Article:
It's bigger than I expected, dwarfing the Zeiss Tripler in the photo below. I'll play around with it for a couple of days and right up a little review. I can confirm that it is phase corrected.

Henry
Henry,

I would be interested to hear what you think of the Zeiss tripler - have you reviewed that here somewhere?
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Old Monday 29th July 2013, 19:52   #34
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James,

I reviewed the Tripler here: http://www.birdforum.net/showthread.php?t=156158
and it's compared to the Bushnell 2.5 Doubler below.

Henry

OK, I've had a chance to evaluate the Bushnell Doubler. Like most of these devices it's a roof prism monocular, in this case a multi-coated 2.5x15 with phase correction. Eye relief is a generous 24mm from the glass of the eye lens and about 21mm from the eyecup rim. The eyecup is a modern twist out type. AFOV is around 40.

Unfortunately, unlike the Zeiss Tripler, the Bushnell design renders it pretty much useless as a stand alone monocular. To begin with it's non-focusing and for my eyes the focus is set a little beyond infinity, so I can only achieve a focused image in the field center by wearing 1D reading glasses. Even if it focused the optical quality is pretty poor at full aperture. Center field resolution is barely adequate and there are around 3.5-4 diopters of field curvature, which is quite a lot considering that the field is only 40. The prism is so undersized that a prism edge cuts off part of the exit pupil and there is a bright false pupil right next to the exit pupil which occasionally shows up in the image as veiling glare. Happily all of this, except the field curvature, becomes irrelevant when the Doubler is attached to a binocular and used for its intended purpose. Even the largest exit pupil binocular only uses 7mm of the 15mm aperture, so with a binocular in front acting as a stop down mask the axial aberrations of the Doubler become quite respectable, the prism becomes plenty big enough for the reduced aperture and the bright internal reflections virtually disappear.

I spent a good deal of time comparing the Bushnell Doubler to my Zeiss Tripler, usually with the Zeiss focus adjusted to produce about 2.8x vs the Bushnell's 2.5x. The Tripler is a nifty device, especially with the 8" close focus which allows it to be used as a kind of long range loupe, but in spite of its larcenous street price of $449 Zeiss has never upgraded the AR coatings from the original single-layer "T" coating. So, not surprisingly the multi-coated Bushnell is much brighter with more natural color (brighter I think than the difference in exit pupil alone would explain). Examining a white surface through the objective ends shows a dingy yellowish circle through the Zeiss compared to bright neutral white through the Bushnell. On the other hand the Tripler maintains pretty decent sharpness all the way to the edge of the field (why not?, it's not much over 36). The severe field curvature of the Bushnell (there's hardly any off-axis astigmatism in the mix) limits its critical sharpness to no more than 10 of the 40 field. Bad as that sounds it's actually good enough for the main use I put a thing like this to, which is try to to ID a tiny distant bird too far away to be identified at the magnification of whatever binocular I'm using. A pocketable device that does that is worth the $69 to me.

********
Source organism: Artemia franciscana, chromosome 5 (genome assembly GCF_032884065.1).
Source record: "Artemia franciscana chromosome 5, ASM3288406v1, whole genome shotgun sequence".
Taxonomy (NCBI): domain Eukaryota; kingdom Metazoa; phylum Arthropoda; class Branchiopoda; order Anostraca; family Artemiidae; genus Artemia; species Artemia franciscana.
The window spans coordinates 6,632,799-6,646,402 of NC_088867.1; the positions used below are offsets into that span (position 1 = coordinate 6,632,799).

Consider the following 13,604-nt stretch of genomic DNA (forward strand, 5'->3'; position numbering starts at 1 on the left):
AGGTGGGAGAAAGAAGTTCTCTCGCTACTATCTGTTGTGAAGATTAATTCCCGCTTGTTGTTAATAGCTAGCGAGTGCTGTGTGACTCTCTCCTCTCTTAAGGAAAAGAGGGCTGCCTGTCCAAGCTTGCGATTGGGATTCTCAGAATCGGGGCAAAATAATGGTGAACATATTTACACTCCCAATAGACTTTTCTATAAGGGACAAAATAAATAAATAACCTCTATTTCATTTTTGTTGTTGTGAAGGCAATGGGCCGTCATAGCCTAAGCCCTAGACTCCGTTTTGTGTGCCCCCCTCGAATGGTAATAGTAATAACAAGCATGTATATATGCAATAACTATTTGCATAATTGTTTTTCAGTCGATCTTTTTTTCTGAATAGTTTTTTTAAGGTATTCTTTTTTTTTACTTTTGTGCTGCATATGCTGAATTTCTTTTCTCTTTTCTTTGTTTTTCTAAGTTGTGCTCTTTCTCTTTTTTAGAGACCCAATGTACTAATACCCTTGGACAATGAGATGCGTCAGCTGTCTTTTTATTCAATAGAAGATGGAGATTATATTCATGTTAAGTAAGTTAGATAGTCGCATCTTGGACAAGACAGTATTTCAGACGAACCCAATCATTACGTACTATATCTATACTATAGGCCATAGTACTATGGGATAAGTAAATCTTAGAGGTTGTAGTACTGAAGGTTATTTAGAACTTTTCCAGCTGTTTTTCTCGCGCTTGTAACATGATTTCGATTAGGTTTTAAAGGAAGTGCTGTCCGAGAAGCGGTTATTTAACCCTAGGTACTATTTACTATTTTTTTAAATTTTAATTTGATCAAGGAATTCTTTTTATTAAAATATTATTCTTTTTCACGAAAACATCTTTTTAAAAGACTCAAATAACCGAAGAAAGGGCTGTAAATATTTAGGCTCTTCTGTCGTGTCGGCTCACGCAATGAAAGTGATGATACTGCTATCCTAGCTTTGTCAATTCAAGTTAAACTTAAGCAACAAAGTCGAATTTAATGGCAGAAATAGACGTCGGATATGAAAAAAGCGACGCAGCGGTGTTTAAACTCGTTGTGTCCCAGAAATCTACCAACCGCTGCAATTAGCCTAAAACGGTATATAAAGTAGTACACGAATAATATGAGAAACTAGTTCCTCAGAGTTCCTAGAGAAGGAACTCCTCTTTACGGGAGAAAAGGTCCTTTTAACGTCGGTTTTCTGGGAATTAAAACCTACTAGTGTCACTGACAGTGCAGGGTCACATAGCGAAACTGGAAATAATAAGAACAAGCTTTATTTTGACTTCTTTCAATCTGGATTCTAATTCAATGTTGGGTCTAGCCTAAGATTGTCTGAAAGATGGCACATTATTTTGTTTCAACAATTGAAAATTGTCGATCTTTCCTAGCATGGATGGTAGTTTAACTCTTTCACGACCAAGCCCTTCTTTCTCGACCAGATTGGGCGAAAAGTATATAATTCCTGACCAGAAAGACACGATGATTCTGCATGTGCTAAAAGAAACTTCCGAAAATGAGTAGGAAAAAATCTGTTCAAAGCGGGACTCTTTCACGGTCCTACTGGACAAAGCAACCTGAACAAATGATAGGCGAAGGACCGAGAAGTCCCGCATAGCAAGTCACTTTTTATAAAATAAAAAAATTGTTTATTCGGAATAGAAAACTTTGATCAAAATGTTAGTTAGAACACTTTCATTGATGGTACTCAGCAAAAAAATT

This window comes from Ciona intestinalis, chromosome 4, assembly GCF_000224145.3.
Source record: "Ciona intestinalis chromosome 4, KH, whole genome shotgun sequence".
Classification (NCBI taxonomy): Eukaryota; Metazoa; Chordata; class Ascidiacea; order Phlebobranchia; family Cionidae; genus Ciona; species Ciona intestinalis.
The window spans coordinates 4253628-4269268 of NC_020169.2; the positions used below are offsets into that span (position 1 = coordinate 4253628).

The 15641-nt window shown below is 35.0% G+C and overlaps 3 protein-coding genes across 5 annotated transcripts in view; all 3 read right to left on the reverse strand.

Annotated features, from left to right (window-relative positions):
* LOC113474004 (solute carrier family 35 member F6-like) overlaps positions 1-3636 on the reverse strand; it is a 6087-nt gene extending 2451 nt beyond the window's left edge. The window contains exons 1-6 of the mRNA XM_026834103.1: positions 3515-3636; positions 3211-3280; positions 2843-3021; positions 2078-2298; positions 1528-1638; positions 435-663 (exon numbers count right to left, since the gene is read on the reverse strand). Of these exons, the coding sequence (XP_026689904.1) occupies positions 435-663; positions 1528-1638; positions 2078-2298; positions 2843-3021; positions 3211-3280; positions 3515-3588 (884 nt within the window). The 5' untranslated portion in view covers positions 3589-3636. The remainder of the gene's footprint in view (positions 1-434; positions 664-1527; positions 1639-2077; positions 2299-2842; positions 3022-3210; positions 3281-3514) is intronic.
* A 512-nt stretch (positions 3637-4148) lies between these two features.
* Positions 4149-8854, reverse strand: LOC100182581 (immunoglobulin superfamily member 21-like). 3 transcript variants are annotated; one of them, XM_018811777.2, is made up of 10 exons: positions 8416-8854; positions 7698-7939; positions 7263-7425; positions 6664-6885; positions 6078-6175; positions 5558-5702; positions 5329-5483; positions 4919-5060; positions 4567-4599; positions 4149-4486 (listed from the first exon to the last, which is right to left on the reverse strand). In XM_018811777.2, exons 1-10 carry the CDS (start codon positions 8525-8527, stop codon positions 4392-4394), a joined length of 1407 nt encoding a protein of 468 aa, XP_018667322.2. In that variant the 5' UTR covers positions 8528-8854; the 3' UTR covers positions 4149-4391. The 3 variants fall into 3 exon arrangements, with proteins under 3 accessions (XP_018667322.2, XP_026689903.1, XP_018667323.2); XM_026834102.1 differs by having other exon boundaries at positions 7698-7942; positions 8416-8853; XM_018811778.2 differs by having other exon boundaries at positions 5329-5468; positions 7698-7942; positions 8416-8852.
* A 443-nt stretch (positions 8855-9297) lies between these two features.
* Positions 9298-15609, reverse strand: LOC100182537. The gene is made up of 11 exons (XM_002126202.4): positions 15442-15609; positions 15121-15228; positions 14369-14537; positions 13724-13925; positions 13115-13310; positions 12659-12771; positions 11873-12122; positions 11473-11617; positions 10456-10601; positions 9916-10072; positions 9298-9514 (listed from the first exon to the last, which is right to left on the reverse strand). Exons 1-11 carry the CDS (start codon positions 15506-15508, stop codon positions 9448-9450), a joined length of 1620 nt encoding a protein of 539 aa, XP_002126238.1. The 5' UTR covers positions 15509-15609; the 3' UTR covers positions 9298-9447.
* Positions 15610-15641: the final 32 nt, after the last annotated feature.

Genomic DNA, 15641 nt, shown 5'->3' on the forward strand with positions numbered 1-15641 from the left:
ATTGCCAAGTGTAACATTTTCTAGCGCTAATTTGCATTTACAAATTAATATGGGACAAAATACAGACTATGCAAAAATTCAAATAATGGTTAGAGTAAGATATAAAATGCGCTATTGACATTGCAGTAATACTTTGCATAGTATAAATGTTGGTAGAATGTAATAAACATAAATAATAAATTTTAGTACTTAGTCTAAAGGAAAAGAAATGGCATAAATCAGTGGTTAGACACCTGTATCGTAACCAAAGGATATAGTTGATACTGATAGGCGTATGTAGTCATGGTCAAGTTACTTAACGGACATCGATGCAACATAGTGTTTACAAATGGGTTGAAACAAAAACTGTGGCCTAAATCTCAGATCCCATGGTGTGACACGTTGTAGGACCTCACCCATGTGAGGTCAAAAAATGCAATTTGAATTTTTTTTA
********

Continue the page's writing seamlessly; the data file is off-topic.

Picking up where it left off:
Last edited by henry link : Monday 29th July 2013 at 20:39.
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Old Monday 29th July 2013, 20:31   #35
james holdsworth
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Thanks Henry, for both reviews.
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Old Thursday 8th August 2013, 03:11   #36
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Originally Posted by henry link View Post
Thanks for the tip, Bruce. I ordered one from Amazon for $69 including shipping. It arrived today............

Henry
Henry ..... Glad you got one and thanks for posting the review covering both the technical characteristics and the practical application.

I have been out of town so I just got mine this evening. It is a good fit the 12.5X50 Bushnell Elite and the 10X43 Elite eyecups. The fit is a firm friction fit. I would not want to hike around with it attached for fear it would fall off, but it did stay attached with light shaking. It also fits the Nikon EDG II, but it does not go as far down on the eyecup because of arrows molded on the rim of the eyecup. It does not take much to remove it by hand so a slight bump could knock it off. To my surprise, it did survive the shake test on the EDG.

Eye placement is somewhat touchy, but quite workable. As expected, the field of view is noticeably smaller than with a straight binocular. The sharpness in the center is not bad with the 12.5, but does deteriorate rather soon. Considering the purpose is to identify something in the center view, I do not see this a problem for my intended use. The center view appeared much larger with the Nikon EDG 7X. I assume the EDG flat field view contributed to that. Actually, the view with the EDG was much better than I expected. My short test was near the end of day so I did loose a some brightness with the 12.5X50 but it was quite bright with the 7X42. Also, the color and contrast where fine, especially with the EDG.